The Museum of Modern Art presents the first major museum retrospective of the artist Gabriel Orozco (Mexican, b. 1962), who since the early 1990s has forged a career marked by continuing innovation and has become one of the leading artists of his generation. On view from December 13, 2009, through March 1, 2010, this midcareer retrospective examines two decades of Orozco’s career in an exhibition of some 80 works, revealing how the artist roams freely and fluently among drawing, photography, sculpture, installation, and painting to create a heterogeneous body of objects that resists categorization. Works in the exhibition come from international public and private collections, including the collection of The Museum of Modern Art. Gabriel Orozco is organized by Ann Temkin, The Marie-Josée and Henry Kravis Chief Curator of Painting and Sculpture, The Museum of Modern Art, with Paulina Pobocha, Curatorial Assistant, Department of Painting and Sculpture, The Museum of Modern Art. It will be on view in The International Council of The Museum of Modern Art Gallery, sixth floor.
Mobile Matrix (2006), a monumental sculpture composed of a reassembled gray-whale skeleton, is installed on the second floor in the Museum’s Donald B. and Catherine C. Marron Atrium. Orozco was commissioned to make the sculpture by Mexico’s National Council for Culture and the Arts for its permanent home in the Biblioteca Vasconcelos in Mexico City. Its inclusion in this exhibition marks the first time it has been seen outside of that library. After excavating the bones from the Isla Arena in Baja California Sur, Orozco and a team of approximately 20 assistants used some 6,000 mechanical pencils to draw lines on the whale that relate to its structure. Dark solid circles are surrounded by numerous series of concentric rings that overlap and collide with each other.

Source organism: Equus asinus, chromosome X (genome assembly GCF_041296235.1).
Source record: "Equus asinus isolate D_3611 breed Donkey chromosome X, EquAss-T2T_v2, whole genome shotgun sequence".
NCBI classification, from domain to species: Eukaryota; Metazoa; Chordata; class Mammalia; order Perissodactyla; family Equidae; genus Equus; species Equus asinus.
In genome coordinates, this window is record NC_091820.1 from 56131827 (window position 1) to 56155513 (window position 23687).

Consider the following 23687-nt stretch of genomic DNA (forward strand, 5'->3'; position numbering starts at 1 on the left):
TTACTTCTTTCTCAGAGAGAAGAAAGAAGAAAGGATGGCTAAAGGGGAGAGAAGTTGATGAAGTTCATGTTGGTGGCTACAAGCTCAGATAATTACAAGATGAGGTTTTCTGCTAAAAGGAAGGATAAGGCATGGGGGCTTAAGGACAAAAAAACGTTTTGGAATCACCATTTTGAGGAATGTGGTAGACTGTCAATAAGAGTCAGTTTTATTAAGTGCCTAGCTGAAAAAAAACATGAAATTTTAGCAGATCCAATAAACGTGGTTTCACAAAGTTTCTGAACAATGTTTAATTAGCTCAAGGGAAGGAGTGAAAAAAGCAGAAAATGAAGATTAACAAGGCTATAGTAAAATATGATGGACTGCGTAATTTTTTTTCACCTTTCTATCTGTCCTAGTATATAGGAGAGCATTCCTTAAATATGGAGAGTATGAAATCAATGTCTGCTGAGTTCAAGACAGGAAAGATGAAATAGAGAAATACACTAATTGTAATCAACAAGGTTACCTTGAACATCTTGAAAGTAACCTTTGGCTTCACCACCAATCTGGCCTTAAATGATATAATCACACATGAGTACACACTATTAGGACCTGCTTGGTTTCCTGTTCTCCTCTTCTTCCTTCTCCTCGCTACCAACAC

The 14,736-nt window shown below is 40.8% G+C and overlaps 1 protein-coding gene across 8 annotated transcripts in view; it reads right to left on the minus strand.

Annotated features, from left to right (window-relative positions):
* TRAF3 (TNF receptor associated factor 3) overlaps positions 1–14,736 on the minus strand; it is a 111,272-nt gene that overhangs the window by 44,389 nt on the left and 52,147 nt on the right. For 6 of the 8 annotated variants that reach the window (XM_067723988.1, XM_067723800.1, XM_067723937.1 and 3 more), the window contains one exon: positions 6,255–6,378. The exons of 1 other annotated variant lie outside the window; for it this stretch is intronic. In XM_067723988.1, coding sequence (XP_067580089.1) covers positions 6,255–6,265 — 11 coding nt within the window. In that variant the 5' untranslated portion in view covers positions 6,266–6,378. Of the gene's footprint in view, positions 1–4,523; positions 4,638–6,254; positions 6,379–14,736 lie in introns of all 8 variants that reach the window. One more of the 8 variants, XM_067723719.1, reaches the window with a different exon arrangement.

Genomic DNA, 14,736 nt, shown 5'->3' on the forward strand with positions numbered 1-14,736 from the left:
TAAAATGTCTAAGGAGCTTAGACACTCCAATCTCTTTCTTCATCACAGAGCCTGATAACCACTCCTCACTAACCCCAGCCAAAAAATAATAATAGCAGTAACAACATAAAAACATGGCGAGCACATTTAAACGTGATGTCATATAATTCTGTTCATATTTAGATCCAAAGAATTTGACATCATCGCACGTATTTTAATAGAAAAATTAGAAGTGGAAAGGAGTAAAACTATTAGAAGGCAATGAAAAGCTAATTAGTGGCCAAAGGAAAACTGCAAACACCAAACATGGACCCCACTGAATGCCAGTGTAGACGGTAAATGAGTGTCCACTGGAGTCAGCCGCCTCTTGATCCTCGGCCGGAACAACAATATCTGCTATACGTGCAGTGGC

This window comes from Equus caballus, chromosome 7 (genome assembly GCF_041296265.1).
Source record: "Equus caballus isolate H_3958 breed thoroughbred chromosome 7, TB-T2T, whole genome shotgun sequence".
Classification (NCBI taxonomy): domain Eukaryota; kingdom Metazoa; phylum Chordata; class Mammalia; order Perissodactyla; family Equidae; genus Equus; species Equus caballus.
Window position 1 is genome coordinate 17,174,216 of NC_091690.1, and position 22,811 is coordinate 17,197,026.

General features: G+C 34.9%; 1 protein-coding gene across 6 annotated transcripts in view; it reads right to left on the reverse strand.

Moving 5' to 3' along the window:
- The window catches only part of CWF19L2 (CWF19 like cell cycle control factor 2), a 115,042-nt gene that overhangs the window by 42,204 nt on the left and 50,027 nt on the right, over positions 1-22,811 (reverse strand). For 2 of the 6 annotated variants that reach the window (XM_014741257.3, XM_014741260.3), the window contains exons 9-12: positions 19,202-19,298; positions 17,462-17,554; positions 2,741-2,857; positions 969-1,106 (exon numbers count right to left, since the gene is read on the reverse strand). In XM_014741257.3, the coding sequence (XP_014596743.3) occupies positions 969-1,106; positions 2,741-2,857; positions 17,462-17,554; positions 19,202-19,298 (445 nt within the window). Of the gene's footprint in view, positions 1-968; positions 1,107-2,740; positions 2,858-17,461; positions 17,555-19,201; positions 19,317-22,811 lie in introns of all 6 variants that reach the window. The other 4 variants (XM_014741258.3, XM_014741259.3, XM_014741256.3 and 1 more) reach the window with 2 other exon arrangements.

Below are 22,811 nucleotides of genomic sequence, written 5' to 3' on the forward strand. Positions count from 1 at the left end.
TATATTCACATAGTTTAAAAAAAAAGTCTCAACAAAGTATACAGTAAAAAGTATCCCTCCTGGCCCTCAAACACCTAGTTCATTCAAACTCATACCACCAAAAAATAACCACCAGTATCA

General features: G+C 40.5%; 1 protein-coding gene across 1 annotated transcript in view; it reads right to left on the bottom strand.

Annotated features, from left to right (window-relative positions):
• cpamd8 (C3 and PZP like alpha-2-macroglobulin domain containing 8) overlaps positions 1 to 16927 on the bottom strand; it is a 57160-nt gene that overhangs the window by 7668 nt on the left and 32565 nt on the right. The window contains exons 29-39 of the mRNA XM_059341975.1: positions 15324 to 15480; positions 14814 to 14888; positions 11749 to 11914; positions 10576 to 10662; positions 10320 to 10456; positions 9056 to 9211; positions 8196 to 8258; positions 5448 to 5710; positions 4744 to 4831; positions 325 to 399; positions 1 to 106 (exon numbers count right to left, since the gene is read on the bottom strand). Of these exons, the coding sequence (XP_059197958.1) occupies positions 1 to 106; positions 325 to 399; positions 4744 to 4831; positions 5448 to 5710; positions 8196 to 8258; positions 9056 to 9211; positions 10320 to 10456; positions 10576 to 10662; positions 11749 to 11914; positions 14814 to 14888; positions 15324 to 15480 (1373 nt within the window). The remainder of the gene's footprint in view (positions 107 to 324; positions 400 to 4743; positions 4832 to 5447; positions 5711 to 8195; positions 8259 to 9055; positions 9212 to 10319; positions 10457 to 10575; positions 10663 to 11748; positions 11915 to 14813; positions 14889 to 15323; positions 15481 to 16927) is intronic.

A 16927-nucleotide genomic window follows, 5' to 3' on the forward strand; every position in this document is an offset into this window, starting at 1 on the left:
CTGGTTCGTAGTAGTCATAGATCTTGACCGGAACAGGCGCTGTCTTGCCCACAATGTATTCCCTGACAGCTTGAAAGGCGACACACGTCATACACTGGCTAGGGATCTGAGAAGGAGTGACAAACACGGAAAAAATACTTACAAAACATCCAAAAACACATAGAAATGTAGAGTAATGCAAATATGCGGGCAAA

Explains Ms. Temkin, “Orozco’s transformation of the concept of sculpture—via innumerable mediums and methods—makes him a central figure of his generation. Sixteen years after his debut in MoMA’s Projects series, this exhibition explores both the consistency and the surprising evolution of his artistic approach.”
Orozco was born in 1962 in Jalapa, in the state of Veracruz, Mexico, to Cristina Félix Romandía, a student of classical piano, and Mario Orozco Rivera, a mural painter and art professor at the Universidad Veracruzana. In 1981, Orozco enrolled at the Escuela Nacional de Artes Plásticas (ENAP), a division of the Universidad Nacional Autónoma de México (UNAM), from which he graduated in 1984. In 1986, to broaden his knowledge of contemporary art practice, Orozco left Mexico City for Madrid. There he enrolled in courses at the Círculo de Bellas Artes and, using Madrid as a base, traveled throughout Europe; but by 1987, he returned to Mexico City. He formed a workshop with other artists—Damián Ortega, Gabriel Kuri, Abraham Cruzvillegas, and Dr. Lakra (Jerónimo López Ramírez)—and worked with this group for the next five years.